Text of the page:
TEC: Two to Tango

Unless my eyes deceive me, the “new office product” on the desk in this press photo, taken on the premises of Professional Office Products, Pittsfield, Massachusetts, circa the 9th of July 1983, is a TEC TW-1000 electronic typewriter:

Until now I’d been unable to put a year of release to the one in my collection. 1983.

The same TEC typewriter is, I think, advertised here as a “Pacific 1000” in The Age, Melbourne, in May 1987:

“Pacific” probably on account of a sticker on the front of the typewriter, as is the case with this “Pacific 2000” (TEC TW-1100):

Less aesthetically pleasing than my TEC TW-1000 is this function-rich TEC TW-1450:

Unfortunately, this one’s missing its platen knob.

The TW-1450 was introduced in March 1987: indeed, a written note on the inside of the instruction guide tells me this typewriter was purchased new on the 29th of September that year, for $749 AUD.

A new ribbon was last installed in this machine in November 1991, since when this typewriter has remained unused, unloved, and put into storage, until the previous owner put it up for sale last month.

With a top speed of 12 cps, the TEC TW-1450 is not the fastest, nor the most attractive, compact electronic typewriter out there; the build quality, however, is excellent.

The TW-1450 manufacturer badge states “Made in Japan”:

The TW-1000 serial number has an “S” prefix which indicates it was made in Singapore:

The 98-page instruction guide is in good condition, apart from a damp affected and cello-taped cover page, and serves as a reminder that something important is missing.

While I can still turn the platen to manually feed paper into the typewriter, I can’t press (an absent button) to adjust the paper to any line position.

TEC compact electronic typewriters take an Olivetti Praxis 35 compatible ribbon, of which I have plenty. Two more came with the typewriter, along with a Courier 10 print wheel and six spares (Tile Italic 10 12, Cubic 10 12, Orator 10, Prestige Elite 12, and two Script 12 wheels).

The TW-1000, which came to me with a single Letter Gothic 12 wheel, now has a few more options.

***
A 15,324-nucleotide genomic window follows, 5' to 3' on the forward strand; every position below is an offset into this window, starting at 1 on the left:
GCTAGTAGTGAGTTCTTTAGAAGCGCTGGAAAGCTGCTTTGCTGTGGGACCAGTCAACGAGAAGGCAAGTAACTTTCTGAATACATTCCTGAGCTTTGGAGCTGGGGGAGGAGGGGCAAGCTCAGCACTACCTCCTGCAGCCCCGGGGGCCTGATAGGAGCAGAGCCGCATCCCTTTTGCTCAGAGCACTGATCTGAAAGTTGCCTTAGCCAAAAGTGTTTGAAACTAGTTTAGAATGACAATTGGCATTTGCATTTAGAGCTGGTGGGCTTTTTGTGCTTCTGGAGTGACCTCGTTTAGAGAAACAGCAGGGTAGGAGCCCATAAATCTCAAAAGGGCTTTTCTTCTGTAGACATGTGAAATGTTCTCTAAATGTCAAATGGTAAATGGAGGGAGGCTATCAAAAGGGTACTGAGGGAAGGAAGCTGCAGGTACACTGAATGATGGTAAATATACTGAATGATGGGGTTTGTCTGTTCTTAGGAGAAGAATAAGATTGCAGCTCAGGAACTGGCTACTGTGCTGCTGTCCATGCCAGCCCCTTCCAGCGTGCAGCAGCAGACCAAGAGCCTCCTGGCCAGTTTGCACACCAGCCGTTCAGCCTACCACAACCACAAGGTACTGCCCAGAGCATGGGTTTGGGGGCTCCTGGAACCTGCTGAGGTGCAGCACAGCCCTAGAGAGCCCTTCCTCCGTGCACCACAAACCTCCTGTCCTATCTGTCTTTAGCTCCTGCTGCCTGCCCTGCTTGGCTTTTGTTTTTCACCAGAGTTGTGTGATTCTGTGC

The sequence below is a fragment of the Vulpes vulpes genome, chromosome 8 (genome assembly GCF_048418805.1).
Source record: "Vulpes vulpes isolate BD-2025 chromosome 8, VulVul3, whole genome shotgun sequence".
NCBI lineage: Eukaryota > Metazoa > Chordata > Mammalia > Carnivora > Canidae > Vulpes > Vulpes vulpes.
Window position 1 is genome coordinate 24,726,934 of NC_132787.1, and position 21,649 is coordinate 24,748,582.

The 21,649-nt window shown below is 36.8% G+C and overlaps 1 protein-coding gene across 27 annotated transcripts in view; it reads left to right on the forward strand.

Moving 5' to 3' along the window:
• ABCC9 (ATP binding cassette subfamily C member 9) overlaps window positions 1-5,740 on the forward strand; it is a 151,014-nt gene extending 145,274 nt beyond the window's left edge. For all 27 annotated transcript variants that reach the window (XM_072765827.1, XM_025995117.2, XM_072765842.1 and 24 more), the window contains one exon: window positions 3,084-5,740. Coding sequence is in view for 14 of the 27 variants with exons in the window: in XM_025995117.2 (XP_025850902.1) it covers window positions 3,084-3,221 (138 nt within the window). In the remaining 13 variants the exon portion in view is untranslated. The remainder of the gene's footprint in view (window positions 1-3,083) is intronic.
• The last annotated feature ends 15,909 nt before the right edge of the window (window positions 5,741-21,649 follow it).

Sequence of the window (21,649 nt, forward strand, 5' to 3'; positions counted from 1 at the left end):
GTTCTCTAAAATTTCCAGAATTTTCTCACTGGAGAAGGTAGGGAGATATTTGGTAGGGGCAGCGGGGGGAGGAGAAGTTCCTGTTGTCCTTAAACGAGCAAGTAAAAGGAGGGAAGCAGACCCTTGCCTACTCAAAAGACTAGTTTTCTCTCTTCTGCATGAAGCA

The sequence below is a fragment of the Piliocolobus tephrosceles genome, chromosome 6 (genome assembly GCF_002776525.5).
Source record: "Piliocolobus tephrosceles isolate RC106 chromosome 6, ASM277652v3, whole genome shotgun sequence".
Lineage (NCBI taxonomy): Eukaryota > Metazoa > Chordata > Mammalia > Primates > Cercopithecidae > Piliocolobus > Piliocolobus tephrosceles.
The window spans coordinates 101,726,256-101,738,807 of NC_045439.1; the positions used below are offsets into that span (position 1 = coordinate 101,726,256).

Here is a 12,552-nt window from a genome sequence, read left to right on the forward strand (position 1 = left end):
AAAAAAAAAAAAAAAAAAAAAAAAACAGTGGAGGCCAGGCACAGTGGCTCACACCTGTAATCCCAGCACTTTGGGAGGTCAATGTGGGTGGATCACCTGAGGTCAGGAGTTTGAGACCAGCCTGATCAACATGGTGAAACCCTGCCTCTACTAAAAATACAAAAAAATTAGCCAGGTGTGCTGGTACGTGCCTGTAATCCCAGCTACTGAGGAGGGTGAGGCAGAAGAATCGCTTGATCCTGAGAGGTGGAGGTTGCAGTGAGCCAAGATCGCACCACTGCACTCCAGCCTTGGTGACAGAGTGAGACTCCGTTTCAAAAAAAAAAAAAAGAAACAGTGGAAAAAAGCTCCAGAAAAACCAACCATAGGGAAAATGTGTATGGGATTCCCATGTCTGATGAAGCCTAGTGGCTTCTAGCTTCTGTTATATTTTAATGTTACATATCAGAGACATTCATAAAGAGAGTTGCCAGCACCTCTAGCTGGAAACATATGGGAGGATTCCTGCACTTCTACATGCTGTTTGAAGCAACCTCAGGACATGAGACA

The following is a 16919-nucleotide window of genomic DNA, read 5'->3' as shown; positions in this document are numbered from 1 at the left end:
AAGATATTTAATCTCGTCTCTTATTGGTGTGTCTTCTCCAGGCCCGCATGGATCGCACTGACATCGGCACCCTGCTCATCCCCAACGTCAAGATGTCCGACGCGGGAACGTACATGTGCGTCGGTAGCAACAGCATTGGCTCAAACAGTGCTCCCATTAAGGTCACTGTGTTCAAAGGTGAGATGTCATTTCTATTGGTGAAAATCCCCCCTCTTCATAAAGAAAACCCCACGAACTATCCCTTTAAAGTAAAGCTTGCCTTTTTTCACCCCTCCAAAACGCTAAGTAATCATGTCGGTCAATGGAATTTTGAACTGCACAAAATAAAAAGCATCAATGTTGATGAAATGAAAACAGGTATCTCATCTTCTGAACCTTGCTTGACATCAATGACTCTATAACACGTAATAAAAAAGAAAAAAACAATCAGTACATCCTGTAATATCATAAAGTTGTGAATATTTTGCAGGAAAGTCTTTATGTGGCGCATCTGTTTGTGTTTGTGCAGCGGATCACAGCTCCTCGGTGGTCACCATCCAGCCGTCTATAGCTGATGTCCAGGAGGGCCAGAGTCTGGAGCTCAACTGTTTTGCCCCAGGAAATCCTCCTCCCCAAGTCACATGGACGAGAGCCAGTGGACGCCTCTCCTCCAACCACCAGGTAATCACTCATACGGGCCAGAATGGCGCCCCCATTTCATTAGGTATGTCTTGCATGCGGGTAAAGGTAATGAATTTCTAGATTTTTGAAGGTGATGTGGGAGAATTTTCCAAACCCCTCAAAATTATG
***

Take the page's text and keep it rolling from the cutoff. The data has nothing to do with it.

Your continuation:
If I just had time to actually use ’em …

4 thoughts on “TEC: Two to Tango”

  1. Hi Joe, I haven’t, no. I made a conscious decision to focus on daisy wheel typewriters, although I’d be interested to read such an overview myself. Yourself or Ted might be enthusiastic enough to write one – It seems like the major manufacturers were Brother, Canon, Casio, Epson and Sharp. I believe Panasonic had a few RK-P series penwriters or graphic plotters similar to Brother’s – also a KX-W60TH “Thermalwriter”. Silver Reed, likewise did release an EXD-10 (maybe there are more?) which looks like it’s a thermal mini-wedge, and a Colour Pengraph EB50. I’ve also seen a listing for a Seisho TP200 mini-wedge, but know nothing about it. I wonder if the Toshiba Rupo series are thermal dot matrix also? Maube Fujitsutoo? Oh yeah, and then there are the rebranded thermals (typically Brother and Silver Reed) like the Hanimex OHP Graphic Writer (not sure who the OEM is) and various Sigmas in Germany. These are just the brands I’ve come across without delving any deeper. Thanks for the encouragement. šŸ˜‰

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  2. Steve, have you written a comprehensive article about thermal typewriters? I’d love to read a detailed over view of the major manufacturers and models. Thank you for the work you do on this blog.

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  3. Good sleuthing to find the ads. Yes, all those type wheels should keep you busy for a while! Have fun….. write a book!

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